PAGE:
Dirk and I have only one rule in our relationship: “Never bring home anything you don’t want to share.” It works on all sorts of levels. In a having-sex-with-others context, it means we don’t keep anyone to ourselves. If Dirk meets someone he thinks is hot and wants to hook up with him, I’m always invited to join them… or I can feel free to say “No thanks, but you boys have fun.” I’m extended the same courtesy. It fosters a sexual openness that is both liberating and exhilarating; as long as I feel included, I’m not jealous at all, and neither is Dirk.
There’s more to the One Rule, though, and it pertains to sexually-transmitted diseases. We have what some people might term an “open relationship,” and on top of that we both work in the adult film industry. The bottom line is that we’re having sex with men other than just ourselves. And accidents happen.
Let me tell you a story. A few years ago I dated an amazing man. We were together for two years and we’re still the best of friends today. We originally met online; he lives in a different city, and we decided to meet in person while I was there on vacation late one summer. We really hit it off. It was the middle of a record heat wave, my hotel room didn’t have air conditioning, and I’d been miserable for the first two days of my visit. He kindly offered to put me up for the remainder of my stay so I checked out of my hotel early and moved my stuff to his place. We were inseparable; our chemistry was great and we had a ton of fun. By the time the week was over, we knew we wanted to try dating (despite the distance). We saw each other every two weeks on average. We had sex… lots of it. He and I had both tested HIV negative, but he’d lost a former partner to AIDS and was adamant about having safe sex. We always used a condom.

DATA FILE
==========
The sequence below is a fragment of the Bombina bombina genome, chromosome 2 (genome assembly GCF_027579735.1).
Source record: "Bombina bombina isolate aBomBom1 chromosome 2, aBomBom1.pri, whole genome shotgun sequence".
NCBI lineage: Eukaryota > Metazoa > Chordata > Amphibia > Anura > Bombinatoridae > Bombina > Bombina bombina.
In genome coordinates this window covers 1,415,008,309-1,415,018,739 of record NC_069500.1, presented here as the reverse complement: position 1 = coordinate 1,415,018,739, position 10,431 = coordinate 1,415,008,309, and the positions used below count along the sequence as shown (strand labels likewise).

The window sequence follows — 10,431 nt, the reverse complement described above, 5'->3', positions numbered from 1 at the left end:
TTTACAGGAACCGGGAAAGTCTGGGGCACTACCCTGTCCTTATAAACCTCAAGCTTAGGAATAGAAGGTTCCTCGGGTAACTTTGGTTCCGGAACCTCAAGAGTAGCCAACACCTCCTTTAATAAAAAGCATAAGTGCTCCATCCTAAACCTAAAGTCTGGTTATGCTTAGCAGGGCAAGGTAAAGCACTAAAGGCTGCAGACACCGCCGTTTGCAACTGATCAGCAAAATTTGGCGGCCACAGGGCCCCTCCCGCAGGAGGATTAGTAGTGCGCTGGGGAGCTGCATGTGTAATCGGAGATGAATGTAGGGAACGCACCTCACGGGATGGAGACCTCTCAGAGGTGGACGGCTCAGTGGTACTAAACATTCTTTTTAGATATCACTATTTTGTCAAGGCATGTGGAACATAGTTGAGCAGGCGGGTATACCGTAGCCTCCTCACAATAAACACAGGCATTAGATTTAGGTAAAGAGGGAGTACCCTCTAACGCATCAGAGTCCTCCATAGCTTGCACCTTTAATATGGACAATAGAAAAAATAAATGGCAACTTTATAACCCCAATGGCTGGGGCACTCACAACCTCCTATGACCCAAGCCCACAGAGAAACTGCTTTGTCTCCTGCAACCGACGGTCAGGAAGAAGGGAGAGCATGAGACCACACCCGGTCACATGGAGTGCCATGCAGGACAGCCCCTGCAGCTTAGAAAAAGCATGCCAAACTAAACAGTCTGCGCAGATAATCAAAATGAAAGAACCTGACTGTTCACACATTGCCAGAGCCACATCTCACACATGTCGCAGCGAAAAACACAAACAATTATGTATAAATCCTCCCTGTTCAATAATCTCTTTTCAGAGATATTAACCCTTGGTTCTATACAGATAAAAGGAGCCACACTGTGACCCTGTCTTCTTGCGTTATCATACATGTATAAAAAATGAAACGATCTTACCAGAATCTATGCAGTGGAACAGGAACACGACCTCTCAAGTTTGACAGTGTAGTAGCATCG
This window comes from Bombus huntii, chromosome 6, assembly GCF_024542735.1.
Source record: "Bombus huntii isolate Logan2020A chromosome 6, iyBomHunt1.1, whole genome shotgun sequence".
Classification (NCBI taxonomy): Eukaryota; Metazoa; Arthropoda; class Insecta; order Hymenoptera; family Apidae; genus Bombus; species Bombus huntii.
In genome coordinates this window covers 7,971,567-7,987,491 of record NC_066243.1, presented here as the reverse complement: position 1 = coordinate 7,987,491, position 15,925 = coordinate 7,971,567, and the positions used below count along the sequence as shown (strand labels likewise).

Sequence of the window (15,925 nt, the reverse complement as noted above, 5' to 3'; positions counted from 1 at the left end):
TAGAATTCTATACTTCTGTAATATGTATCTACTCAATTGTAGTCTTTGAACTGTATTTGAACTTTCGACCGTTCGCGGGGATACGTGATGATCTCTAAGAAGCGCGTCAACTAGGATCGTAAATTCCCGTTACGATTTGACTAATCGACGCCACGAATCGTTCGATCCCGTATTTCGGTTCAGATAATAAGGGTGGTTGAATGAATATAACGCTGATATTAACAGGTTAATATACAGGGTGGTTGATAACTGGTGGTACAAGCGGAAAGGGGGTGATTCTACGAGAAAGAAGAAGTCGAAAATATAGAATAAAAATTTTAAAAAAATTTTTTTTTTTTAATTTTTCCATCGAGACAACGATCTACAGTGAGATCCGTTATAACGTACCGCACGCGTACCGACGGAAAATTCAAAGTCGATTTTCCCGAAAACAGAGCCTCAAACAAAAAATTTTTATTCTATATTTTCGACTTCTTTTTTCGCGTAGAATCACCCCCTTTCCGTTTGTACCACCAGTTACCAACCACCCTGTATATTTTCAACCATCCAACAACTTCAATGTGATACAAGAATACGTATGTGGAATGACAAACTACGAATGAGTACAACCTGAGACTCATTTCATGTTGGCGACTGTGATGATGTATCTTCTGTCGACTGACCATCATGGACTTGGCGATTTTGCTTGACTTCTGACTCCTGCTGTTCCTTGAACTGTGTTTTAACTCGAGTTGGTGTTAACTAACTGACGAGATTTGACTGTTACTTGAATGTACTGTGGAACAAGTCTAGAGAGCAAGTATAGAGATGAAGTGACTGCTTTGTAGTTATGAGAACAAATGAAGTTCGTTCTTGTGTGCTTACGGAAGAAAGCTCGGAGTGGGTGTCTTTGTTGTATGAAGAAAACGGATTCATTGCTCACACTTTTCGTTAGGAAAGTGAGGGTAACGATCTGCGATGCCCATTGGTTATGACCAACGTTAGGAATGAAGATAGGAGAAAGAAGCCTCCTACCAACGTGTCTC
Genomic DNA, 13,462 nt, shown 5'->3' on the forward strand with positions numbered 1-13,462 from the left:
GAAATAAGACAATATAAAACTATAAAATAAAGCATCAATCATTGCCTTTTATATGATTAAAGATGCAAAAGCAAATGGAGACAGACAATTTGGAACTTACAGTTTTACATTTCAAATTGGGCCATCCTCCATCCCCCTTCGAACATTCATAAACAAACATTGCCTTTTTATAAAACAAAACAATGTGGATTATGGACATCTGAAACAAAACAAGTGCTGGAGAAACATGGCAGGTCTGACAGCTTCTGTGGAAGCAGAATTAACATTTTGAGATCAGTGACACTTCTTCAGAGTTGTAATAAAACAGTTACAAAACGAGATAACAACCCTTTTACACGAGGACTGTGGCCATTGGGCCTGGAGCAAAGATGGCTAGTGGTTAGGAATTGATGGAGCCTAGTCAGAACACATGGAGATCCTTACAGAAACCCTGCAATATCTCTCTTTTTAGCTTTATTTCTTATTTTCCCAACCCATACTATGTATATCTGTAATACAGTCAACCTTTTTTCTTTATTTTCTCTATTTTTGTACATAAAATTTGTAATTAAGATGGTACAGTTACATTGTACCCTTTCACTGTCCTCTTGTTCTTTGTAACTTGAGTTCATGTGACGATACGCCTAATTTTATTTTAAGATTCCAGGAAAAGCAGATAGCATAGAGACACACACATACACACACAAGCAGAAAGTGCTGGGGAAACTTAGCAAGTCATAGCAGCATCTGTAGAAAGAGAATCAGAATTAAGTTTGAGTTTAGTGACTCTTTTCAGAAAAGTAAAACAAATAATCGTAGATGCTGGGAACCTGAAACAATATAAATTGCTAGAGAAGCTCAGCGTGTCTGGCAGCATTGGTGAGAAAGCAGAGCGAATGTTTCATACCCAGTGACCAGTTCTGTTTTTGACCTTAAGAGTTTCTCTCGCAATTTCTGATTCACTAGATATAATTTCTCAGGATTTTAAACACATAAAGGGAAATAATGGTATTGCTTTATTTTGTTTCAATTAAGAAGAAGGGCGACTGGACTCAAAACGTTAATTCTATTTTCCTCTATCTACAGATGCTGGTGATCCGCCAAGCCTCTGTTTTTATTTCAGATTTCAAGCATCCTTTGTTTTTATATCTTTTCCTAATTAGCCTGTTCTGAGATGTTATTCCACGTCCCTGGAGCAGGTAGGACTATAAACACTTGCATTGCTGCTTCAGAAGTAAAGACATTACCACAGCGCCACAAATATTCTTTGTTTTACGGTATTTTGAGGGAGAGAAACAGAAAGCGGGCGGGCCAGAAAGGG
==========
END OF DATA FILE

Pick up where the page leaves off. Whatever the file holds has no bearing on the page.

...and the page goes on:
Fast forward four months. The holiday season was approaching, and there was a benefit fundraiser in Boston that I was really looking forward to taking him to. Two days before the party I got a very strange voicemail from him. His quivering, quiet voice said, “Hey, it’s me. I can’t come to Boston this weekend. I don’t even know if we can be boyfriends anymore. Anyway, bye.” Needless to say, I freaked. Things had been going great. What could possibly be the problem? I called him back, shaking as I dialed. When I spoke to him, he was choking back tears.
He’d just tested positive for HIV.He said he hadn’t slept with anyone but me since we’d met, and I believe him; he’s a man of unimpeachable character. Nor had I; I’d been focused entirely on him. But about a month before he’d met me, he’d hooked up with a guy who didn’t disclose his status. My boyfriend had used a condom, of course… but as I mentioned earlier, accidents happen. Who knows… maybe the condom leaked or tore (it happened to Dirk once… more on that in a bit), or — and I prefer to think this didn’t happen, but who knows — perhaps the other guy pulled off the condom intentionally at one point and my soon-to-be boyfriend didn’t notice. In any case, he’d unknowingly taken a full load of HIV+ spunk. A month later, he’d gotten tested (as he, and I, always do every three months) and the result came back negative because he was still outside the detection window (HIV tests can take up to 12 weeks to show a positive result). Not having any reason to suspect he was positive, he assumed he was negative.